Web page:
Sir Ron Dearing's vision of universal undergraduate work placements is "logistically impossible", according to a team of researchers sponsored by the Department for Education and Employment.
Sir Ron's committee of inquiry said that lack of work experience was "the graduate recruitment problem most often mentioned by employers". Dearing recommended in his report last week that measures be taken quickly to make work placements, alongside "core skills", a key part of undergraduate education.
The Government, keen to promote such moves, has already taken the initiative, and has commissioned researchers from the University of Central England's centre for quality in higher education to examine ways to expand work placement provision in universities without damaging quality. The results will be published in January next year.
But preliminary findings from the team, to be launched at a conference in November, already identify several serious stumbling blocks.
"To cover everyone there would have to be 200,000 placement opportunities in any given year - that is over five times more than there are now," said Lee Harvey, the centre's director and research leader. According to his co-researcher, Vicki Geall, "this couldn't be met by the traditional work placement system".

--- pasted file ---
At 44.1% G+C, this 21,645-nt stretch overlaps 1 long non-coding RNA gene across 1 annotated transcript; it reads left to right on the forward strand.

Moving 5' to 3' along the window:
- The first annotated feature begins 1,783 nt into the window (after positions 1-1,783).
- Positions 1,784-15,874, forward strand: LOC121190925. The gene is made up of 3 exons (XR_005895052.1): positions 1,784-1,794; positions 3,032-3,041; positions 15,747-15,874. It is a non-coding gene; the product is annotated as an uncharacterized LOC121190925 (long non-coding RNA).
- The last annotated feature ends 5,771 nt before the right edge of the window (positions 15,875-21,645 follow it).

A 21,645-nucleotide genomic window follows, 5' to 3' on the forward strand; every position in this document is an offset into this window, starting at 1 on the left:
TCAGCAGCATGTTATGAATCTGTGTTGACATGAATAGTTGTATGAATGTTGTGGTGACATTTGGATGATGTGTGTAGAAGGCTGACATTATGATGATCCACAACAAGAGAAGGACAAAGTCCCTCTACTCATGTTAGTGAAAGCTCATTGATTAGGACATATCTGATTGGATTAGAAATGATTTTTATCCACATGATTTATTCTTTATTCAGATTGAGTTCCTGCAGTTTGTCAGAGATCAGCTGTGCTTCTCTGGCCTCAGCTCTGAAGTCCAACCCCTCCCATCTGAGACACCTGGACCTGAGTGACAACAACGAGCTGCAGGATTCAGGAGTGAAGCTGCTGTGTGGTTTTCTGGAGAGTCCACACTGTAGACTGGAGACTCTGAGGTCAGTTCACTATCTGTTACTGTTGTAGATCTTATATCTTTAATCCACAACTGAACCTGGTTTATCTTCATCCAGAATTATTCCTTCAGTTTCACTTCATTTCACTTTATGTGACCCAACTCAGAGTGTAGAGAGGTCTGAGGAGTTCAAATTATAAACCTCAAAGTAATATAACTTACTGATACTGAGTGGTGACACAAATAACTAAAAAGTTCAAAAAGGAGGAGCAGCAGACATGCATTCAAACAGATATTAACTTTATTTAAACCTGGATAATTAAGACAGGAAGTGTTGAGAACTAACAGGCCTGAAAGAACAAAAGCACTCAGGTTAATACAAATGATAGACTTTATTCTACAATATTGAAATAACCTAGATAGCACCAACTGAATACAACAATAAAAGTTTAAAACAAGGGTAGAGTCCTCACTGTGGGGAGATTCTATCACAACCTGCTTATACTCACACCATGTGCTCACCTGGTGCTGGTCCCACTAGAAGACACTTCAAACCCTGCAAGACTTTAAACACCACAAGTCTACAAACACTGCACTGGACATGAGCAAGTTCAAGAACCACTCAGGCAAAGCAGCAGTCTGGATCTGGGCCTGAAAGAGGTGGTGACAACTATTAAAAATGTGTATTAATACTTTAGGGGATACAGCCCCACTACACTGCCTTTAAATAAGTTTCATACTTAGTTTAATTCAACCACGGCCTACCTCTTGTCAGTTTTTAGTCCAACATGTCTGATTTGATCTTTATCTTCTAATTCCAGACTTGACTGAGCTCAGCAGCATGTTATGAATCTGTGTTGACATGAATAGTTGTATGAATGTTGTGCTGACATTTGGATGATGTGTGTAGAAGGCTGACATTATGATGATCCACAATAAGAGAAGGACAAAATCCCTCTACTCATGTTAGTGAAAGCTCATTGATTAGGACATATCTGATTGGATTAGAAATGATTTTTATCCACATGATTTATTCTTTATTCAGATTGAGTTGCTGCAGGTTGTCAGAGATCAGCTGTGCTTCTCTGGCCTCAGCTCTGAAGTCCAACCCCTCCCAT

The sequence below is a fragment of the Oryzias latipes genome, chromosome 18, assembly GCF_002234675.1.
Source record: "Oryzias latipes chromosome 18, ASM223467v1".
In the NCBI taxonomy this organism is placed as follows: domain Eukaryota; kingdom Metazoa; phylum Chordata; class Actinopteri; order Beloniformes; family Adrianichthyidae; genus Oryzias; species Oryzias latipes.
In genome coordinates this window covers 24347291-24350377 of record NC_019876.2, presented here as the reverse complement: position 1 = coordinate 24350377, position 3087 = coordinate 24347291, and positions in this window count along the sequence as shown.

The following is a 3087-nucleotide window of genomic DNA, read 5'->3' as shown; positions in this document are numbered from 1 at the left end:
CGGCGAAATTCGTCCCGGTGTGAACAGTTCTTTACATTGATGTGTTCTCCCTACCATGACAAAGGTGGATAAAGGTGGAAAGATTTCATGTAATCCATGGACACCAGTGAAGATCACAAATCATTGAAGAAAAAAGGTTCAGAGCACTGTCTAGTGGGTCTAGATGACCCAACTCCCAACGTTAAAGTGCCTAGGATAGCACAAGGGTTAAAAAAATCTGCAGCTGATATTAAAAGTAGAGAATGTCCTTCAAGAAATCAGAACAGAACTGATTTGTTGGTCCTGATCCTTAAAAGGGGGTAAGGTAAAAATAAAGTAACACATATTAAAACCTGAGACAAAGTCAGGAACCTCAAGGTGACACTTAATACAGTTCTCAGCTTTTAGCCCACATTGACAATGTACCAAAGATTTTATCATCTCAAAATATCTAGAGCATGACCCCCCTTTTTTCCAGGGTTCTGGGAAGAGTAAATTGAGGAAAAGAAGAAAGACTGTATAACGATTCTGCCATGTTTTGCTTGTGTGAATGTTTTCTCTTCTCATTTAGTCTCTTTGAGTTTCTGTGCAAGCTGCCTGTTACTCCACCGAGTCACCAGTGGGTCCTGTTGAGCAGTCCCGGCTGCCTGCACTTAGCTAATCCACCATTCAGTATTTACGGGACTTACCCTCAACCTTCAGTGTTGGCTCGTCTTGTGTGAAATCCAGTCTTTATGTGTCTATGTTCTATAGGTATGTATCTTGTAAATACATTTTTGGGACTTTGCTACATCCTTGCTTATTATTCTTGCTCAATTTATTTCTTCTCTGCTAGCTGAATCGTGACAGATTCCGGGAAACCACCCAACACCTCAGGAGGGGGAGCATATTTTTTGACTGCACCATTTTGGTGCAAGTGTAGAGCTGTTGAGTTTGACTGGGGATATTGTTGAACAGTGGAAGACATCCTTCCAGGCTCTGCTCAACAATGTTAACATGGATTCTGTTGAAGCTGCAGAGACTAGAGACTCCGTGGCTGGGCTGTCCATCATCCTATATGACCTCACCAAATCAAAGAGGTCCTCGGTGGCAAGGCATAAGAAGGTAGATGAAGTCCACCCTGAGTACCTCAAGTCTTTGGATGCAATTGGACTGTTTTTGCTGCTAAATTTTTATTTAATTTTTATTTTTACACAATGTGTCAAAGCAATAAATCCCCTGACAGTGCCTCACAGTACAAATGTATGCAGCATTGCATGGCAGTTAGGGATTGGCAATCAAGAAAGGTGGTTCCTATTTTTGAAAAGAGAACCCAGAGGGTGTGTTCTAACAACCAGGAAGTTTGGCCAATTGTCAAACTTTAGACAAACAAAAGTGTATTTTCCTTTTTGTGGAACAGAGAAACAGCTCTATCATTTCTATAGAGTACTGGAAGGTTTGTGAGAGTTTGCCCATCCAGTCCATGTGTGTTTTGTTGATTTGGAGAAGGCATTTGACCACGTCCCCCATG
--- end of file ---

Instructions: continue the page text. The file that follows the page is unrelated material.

Beyond the simple laws of supply and demand, funding would be a major block. "Companies, particularly the small firms, would need a financial incentive, at least at the beginning," said Ms Geall. "In some existing schemes the students are paid, but this is not always the case, and would be difficult in an enlarged system. If courses had unpaid placements, students would be discouraged to join because it would mean yet more debt." Bureaucracy and marketing would also be costly, she said.
Businesses, especially the small and medium-sized enterprises that were cited by Dearing as the growth area of graduate employment, still need to be convinced that undergraduate placements are useful, and not a burden.
Small businesses tend to have limited resources for personnel, poor relationships with higher education and the wrong perception of graduates, the researchers have found.
"It must not be the case that students are simply left there for eight weeks with nothing to do," said Ms Geall.
But successful schemes where undergraduates were actually contributing to a host firm's profit margin, such as the Dearing-endorsed Shell Step programme, tended to be heavily subsidised, and they required detailed "matchmaking" between hosts and students, which would not be practical on a large scale.
Some of the initial ideas from Professor Harvey's research are likely to be controversial.
One proposal envisages a system for structured accreditation of students' part-time and vacation work, which is already seen by many as an unwelcome distraction from university courses.